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Sun Hydraulics Corporation (NASDAQ:SNHY)

Q1 2010 Earnings Call Transcript

May 11, 2010 9:00 am ET

Executives

Richard Arter – IR

Allen Carlson – President & CEO

Tricia Fulton – CFO

Analysts

Robert McCarthy – Robert W. Baird

Joe Mondillo – Sidoti & Company

Kristine Kubacki – Avondale Partners

Jon Braatz – Kansas Capital

Operator

Good day, ladies and gentlemen, and welcome to the Sun Hydraulics first quarter 2010 conference call. At this time, all participants are in a listen-only mode. Later, we will conduct a question-and-answer session and instructions on how to participate will be given at that time. As a reminder, today's conference call is being recorded.

I would now like to turn the conference over to your host, Mr. Richard Arter. Please go ahead.

Richard Arter

Thank you. Good morning, everybody. Allen Carlson, Sun's President and Chief Executive Officer and Tricia Fulton, Sun's Chief Financial Officer, are presenting – are participating, excuse me, in today's call. Allen is joining us from Shanghai, China and right now we've got a great connection. We're going to hope that goes through the rest of the call.

Please be aware that any statements made in today's presentation that are not historical facts are considered forward-looking statements. For more information on forward-looking statements, please see yesterday's press release. We will take questions once we have completed our prepared remarks.

Before we begin, I would like to remind everyone that Sun Hydraulics' Annual Meeting of Shareholders will be held on Tuesday, June 8, in Sarasota, Florida beginning at 10 AM. You can see the investor relations area of our website for more information. It is now my pleasure to introduce Allen Carlson.

Allen Carlson

Good morning to those of you who are listening from the Americas. Good afternoon from Europe and good evening to Asia, where I am right now. We are very pleased with the recovery, which appears to be gaining strength each month. All indicators point to continuing growth throughout 2010.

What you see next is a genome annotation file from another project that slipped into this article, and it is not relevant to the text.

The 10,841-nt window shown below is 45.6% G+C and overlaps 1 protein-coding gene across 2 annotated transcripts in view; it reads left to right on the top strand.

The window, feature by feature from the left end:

April's PMI, which has proven to be a good leading indicator for Sun, recorded its highest reading since June 2004. As we pointed out in yesterday's press release, we experienced significant strength in demand during March. Expedited orders continued throughout Q1. We have no indication that Sun distributors are building inventory, or that inventory is being built anywhere in the supply chain.

Sun's U.S. workforce is, again, fully employed and the salary reductions we instituted last May have been reinstated. Our global colleagues either have or are bringing people back off furlough as demand dictates. We believe we have the personnel and infrastructure in place to meet demand for the foreseeable future.

Sun prides itself on being agile and responsive. By keeping our workforce intact last year and making productivity-related capital investments, we are able to timely ship products to meet our customer's needs.

As expected, we began to see the stirrings of the recovery first in the Asia-Pacific region, followed closely by North America. The recovery in Europe has been a bit slower, but that business rebounded nicely in the first quarter. This is the time in the business cycle where Sun gains market share. Key drivers that helped us gain share include our product offering and our ability to reliably deliver quality products when and where our customers need them.

We have seen new business opportunities as a result of our affiliations with High Country Tek and WhiteOak Controls. These companies enhance our capabilities and expand our addressable markets. Coupled with our growing offering of electronically actuated valves, we are able to take an aggressive approach to developing integrated solutions.